Tuesday, 4 December 2007

The existance of Australia shows how adaptable we are

Should we be worried about climate change reshaping our environment?

I think not. So the environment might be a bit different in 50 years time. Oooooh, spooky. So what?

Farmers have always changed crops in response to market conditions. 30 years ago, most Australian farmers would have grown mainly wheat. Then along came other alternatives like canola (rape), and some diversified into growing that. Some moved into rice or cotton. Others moved from sheep to grapes. They adapted amazingly quickly. For some crops, it might just involve learning how to grow it (reading a pamphlet and hiring an advisor) and buying a new bit of machinery to attach to the existing tractor. If the climate changes, farmers will change what they grow. Or they'll move to a new area or get out of farming altogether. I know a few farmers that have done that. It happens all the time as a matter of course anyway.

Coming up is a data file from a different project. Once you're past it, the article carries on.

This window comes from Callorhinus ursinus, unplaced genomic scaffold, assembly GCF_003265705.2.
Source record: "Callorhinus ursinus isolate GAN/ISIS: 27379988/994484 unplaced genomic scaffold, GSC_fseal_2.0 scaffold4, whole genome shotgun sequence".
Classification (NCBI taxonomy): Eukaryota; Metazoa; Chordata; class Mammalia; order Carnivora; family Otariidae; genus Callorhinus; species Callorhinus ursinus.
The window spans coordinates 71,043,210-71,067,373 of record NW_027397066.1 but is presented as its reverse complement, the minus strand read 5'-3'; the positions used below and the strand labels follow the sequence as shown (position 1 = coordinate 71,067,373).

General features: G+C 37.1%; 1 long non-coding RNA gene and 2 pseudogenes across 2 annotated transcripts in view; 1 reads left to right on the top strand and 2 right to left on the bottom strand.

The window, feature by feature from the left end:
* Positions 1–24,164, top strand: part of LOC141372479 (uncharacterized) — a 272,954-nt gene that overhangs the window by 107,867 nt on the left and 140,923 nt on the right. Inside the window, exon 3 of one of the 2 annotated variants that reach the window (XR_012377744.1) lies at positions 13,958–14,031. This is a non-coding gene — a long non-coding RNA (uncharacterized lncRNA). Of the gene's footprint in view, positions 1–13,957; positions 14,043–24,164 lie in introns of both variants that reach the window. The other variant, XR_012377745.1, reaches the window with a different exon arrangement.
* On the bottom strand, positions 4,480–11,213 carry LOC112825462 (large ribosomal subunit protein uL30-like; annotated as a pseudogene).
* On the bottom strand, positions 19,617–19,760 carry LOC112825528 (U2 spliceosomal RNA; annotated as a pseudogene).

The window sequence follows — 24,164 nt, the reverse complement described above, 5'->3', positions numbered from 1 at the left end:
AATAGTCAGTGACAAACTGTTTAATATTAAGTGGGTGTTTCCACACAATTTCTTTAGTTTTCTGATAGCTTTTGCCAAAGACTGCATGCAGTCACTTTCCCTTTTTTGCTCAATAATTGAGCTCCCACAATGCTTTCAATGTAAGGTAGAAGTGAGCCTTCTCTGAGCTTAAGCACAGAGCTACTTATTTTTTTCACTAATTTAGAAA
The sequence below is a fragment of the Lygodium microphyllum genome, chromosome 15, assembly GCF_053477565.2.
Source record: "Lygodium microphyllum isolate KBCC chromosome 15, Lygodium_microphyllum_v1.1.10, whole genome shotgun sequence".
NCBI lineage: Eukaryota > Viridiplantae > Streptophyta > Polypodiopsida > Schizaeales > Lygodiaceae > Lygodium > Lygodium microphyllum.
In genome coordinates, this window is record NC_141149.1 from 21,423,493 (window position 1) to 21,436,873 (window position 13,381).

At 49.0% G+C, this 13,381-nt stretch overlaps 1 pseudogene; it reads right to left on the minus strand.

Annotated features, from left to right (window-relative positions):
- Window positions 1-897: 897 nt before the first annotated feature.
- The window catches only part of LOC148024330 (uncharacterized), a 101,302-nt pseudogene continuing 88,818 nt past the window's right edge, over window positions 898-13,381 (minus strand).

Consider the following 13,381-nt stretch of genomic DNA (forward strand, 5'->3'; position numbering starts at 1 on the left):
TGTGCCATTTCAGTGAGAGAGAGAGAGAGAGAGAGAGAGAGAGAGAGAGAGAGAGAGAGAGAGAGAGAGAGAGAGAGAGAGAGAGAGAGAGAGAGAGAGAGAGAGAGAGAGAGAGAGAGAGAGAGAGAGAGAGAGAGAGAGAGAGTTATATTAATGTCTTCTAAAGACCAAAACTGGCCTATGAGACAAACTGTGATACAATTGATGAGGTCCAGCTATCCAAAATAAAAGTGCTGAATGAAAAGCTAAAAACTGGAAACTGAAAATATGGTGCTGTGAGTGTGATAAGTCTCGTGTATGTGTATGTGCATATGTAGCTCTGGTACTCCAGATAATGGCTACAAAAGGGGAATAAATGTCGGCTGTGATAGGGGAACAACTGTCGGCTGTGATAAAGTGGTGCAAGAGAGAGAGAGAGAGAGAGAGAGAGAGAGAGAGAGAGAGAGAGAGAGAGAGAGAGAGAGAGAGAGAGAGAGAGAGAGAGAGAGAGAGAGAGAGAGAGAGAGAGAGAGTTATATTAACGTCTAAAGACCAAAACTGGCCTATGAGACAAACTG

The last major shift in cropping patterns was when horses gave way to tractors. I don't know the exact figures, but I think farmers used to grow about 30% oats - purely as horse feed. When they got a tractor, they stopped growing oats. That was a massive shift from one cereal crop to other crops. Happened in the blink of an eye really.

Consider a case of 18th century climate change - the First Fleet arriving in Sydney in 1788. It was a massive "climate change" for those on board, and they had to adapt to a totally alien environment - and quickly. If they didn't, they'd starve.

And that was back when "high tech" consisted of a good shovel and a horse.

The very fact that people with no knowledge of the new land, and extremely primitive tools by our standards, managed to make a go of it shows to me that humans are amazingly adaptable and can overcome any challenges thrown up by climate change.

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